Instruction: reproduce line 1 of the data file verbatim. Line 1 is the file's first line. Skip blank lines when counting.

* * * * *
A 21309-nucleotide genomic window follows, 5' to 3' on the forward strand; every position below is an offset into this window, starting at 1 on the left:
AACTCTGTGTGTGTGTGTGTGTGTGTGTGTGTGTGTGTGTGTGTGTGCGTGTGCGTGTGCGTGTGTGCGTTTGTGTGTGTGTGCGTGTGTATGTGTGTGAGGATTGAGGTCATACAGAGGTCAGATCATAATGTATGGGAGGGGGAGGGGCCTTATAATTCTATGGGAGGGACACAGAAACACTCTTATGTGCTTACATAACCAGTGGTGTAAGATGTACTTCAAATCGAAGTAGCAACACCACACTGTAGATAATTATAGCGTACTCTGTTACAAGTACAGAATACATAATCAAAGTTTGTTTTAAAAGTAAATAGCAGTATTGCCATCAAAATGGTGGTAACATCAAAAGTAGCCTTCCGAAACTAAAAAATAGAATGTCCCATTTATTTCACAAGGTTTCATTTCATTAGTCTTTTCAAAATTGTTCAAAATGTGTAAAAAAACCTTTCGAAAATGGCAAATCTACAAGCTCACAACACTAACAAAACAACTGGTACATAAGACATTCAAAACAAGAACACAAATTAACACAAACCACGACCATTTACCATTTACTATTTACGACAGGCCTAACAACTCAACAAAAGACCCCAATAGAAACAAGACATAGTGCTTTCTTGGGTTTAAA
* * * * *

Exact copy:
A 21309-nucleotide genomic window follows, 5' to 3' on the forward strand; every position below is an offset into this window, starting at 1 on the left: